The Design Thinker Blog

Theory, practice, and stories from the field. 


Design Thinking Process Models: Which Process Model Should I Use?

Sep 27, 2017

A question that emerges when discussing adopting a design thinking approach is, which process model should we use. Several different process models are available (see IDEO’s HCD Process,’s 5 Stage Process, the Double Diamond Process from the UK Design Council) and it can be confusing trying to figure out which process to follow. So, which process model should you use?

Well, it doesn’t really matter. The design thinking process (regardless of the specific process model) has three basic stages: The Understanding Stage, The Conceptualizing Stage, and The Experimenting Stage.

  • The Understanding Stage: In this stage the focus in on understanding the problem with a particular emphasis on understanding who is impacted and how they experience the impact. Tools such as journey mapping, customer interviews, and focus group discussions are used to gather information about the problem.
  • The Conceptualizing Stage: In this stage, the focus is on generating ideas, as many ideas as possible, that may alleviate the problem based information gathered in the Understanding Stage. Here tools such as sketching and mind maps are used to capture ideas. The purpose of this stage is not to discuss the viability of ideas but rather to capture them.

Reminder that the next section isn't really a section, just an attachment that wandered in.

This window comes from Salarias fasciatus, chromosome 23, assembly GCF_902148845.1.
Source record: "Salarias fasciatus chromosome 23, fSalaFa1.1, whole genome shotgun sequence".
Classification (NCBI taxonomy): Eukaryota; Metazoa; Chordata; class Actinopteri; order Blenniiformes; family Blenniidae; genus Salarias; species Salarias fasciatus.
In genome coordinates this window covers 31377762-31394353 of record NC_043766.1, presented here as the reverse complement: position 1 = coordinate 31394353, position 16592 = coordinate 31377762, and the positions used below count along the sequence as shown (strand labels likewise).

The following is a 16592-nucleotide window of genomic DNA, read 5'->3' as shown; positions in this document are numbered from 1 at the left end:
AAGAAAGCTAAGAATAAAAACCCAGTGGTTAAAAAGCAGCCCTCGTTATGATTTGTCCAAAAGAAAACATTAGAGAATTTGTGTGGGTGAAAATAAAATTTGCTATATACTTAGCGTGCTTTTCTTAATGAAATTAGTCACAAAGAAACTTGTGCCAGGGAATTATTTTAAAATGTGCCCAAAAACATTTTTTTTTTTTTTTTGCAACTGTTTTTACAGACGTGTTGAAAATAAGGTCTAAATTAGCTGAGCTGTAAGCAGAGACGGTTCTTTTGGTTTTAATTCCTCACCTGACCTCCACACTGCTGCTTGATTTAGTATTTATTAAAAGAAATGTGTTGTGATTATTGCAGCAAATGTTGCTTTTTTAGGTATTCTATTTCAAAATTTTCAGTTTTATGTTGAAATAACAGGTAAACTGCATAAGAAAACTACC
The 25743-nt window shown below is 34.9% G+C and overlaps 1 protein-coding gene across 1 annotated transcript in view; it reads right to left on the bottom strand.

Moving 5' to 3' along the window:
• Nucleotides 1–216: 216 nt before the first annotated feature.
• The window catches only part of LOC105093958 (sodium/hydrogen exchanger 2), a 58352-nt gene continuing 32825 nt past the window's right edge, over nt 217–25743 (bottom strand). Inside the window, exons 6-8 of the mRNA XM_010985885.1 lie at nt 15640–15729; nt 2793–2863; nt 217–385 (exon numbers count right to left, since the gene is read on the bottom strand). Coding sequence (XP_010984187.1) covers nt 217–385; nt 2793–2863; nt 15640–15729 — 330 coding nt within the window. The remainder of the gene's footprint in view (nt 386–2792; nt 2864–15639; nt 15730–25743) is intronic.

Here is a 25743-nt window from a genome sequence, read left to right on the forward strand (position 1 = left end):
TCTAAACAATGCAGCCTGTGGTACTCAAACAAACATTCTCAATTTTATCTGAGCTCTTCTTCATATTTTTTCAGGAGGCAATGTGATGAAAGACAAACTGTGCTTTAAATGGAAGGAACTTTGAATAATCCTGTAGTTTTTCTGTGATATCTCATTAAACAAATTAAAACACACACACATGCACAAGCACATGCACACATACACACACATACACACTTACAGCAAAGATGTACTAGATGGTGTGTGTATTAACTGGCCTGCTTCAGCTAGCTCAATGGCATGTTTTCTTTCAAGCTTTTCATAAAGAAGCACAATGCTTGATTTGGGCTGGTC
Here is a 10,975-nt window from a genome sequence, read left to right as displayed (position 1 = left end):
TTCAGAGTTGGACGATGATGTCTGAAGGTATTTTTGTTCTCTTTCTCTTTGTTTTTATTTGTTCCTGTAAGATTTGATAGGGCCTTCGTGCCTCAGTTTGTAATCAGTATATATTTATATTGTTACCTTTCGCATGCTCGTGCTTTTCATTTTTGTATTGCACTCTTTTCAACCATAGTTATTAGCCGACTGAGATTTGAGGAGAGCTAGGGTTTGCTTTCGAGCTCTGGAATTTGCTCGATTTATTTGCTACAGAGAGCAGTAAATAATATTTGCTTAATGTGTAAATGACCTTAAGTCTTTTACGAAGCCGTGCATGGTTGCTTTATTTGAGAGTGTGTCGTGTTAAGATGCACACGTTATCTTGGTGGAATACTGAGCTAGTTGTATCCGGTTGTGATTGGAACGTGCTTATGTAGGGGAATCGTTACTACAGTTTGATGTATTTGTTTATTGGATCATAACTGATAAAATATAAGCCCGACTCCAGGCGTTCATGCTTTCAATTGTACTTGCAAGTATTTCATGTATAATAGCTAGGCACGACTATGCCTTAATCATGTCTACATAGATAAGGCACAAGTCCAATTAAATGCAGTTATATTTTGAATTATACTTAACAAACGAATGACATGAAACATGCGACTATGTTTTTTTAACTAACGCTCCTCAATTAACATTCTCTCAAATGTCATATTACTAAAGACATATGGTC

• The Experimenting Stage: In this stage the focus is on examining the ideas generated in the Conceptualizing Stage, to access their feasibility and viability. Tools such as prototyping, sketching, and process mapping are used to test out ideas. Here teams may combine several ideas or discard ideas to make way for new ideas. Important to recognize here is incorporating the voice of the end user. Design thinking encourages presenting emerging solutions to end users because their early feedback serves as a key indicator if a solution will be viable and feasible.

All of the currently available process models move through these three basic phases. They may each use different terminology, and employ slightly different tools, but ultimately if you embrace the process whole-hearty each process model will get you to the desired results. So, my advice is to check out a few different models and pick the one that best suits the needs of your project.

It is important to keep in mind that while these process models are presented in a linear format that in practice engaging in design thinking is an iterative process. Therefore, in practice, you would move back and forth between different process steps several times before you arrive at a final solution.

Looking to explore some design thinking process models? Check out these links:


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